Currently, polyvinyl chloride (PVC) remains the most commonly used material for the manufacture of cards. It is easy to process and is quite resistant to temperature conditions in which the cards are used. Credit cards all over the world are made exclusively of PVC.

Polyvinyl chloride, used as the basis of cards, can be painted in various colors. It is neutral in color — this is especially favorable in the manufacture of color printing, the colors of which are not distorted, and the white color remains pure.
Due to the presence of chlorine in the composition of polyvinyl chloride, it is classified as environmentally harmful substances, and the starting material – vinyl chloride – is a carcinogenic substance. However, polyvinyl chloride can be used again and for this reason does not pollute the environment.

PVC is used especially often in the manufacture of cards by lamination. It is not used in the technology of manufacturing cards by injection molding.
Acrylonitrile butadiene styrene (ABS) is an amorphous thermoplastic as well as PVC. It is distinguished by high strength and heat resistance. ABS has very limited possibilities when painting the inner layer and laminate. No negative impact on the environment was detected in ABS. The starting material benzene used for its manufacture belongs to carcinogenic substances.
Currently, ABS is used to make SIM cards for mobile phones, medical insurance cards.
In the field of packaging materials, polyethylene terephthalate (PET), known as polyester, is traditionally used. PET is a thermoplastic that is used in the production of only such cards, for which their harmlessness to the environment is important, and strict requirements for heat resistance are not imposed. In addition, it must be borne in mind that the PET material has very limited possibilities when painting. The negative impact on health and the environment of the PET material has not been revealed. Recycling for reuse of industrial waste obtained during the manufacture of plastic cards, as well as used plastic cards, is associated with high costs due to the fact that they are covered with printing ink. PET is used in lamination and injection molding technologies.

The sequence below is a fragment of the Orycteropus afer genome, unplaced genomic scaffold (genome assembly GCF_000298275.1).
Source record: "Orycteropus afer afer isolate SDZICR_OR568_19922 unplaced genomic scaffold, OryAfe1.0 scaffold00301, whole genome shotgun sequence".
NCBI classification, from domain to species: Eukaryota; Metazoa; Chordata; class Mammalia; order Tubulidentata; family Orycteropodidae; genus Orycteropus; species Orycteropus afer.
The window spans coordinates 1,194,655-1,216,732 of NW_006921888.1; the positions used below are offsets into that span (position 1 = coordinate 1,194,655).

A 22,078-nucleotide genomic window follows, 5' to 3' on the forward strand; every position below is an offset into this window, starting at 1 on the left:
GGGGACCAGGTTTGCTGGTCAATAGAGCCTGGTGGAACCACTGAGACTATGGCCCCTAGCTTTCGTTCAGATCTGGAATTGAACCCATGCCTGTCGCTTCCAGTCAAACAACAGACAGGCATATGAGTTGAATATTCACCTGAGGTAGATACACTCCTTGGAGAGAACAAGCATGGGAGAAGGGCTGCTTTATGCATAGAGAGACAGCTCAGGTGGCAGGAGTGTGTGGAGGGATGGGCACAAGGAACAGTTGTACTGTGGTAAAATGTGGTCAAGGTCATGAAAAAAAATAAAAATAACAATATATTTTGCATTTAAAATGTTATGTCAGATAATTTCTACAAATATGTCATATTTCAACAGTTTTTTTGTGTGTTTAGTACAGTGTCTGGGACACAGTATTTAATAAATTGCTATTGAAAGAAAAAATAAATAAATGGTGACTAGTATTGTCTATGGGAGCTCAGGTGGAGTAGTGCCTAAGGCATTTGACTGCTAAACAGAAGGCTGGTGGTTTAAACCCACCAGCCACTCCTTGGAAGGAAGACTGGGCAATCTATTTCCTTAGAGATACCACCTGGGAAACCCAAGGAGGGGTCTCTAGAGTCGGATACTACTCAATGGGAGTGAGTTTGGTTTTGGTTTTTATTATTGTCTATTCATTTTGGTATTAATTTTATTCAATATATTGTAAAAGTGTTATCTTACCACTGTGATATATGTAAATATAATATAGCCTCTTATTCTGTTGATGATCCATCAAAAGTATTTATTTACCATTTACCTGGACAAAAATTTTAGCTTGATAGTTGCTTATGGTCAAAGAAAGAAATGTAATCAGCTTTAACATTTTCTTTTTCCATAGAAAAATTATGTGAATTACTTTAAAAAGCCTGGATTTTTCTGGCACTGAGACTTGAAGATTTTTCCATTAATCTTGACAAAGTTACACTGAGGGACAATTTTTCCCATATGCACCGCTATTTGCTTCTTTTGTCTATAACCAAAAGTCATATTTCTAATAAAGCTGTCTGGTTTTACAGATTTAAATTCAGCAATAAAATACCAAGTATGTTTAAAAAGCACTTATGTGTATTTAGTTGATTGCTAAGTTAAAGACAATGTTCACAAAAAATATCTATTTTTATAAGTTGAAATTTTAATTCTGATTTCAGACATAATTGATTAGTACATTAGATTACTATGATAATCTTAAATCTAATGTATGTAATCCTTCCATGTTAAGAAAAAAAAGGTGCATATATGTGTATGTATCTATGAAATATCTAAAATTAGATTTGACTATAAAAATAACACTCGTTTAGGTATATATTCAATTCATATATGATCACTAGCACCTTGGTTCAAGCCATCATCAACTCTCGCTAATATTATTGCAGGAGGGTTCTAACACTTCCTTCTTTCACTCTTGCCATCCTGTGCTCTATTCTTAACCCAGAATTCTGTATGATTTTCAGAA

In addition to the materials already mentioned, polycarbonate (PC) is used for the manufacture of plastic cards, which is resistant to high temperatures. PC is used primarily for the manufacture of high-quality cards. The PC lends itself well to painting, but cannot be recycled and reused.
A mixture of PVC and PC is used by some card manufacturers for heat-resistant SIM cards of mobile phones. This card, however, cannot be compared to a card made exclusively from a PC. The use of a mixture of PC and PVC for the production of cards has purely economic rather than environmental reasons, since PC cards are expensive, and their production is quite difficult.
PC can be used in lamination and injection molding technologies.

Blank design

Blank design is a topic that deserves special attention. This is to some extent art on a piece of plastic, if we are talking about good design. If we talk about technical performance, then the programs used to develop the design of the card are similar to programs for the development of ordinary (magazines, catalogs, brochures, brochures) printing products. But everything else is an individual, personal approach of the designer to the product. It is the art of embodying a good design on a small card platform that is the key to the success of a particular product, brand. In addition to strictly arranged elements on the card (such as a magnetic stripe, chip, signature panel) according to ISO international standards, the problem also lies in the embodiment of a highly artistic design or idea on the card, so that it is perceived by the consumer with admiration. After all, the card can be used not only functionally, but also as a collectible, gift or exchange item. To implement the design idea, painting, folk art, construction and photography technologies are often used. Along with this, knowledge is needed in the applied paints to be laminated and protective technologies in printing (guilloche, microshrift, invisible paints, etc.).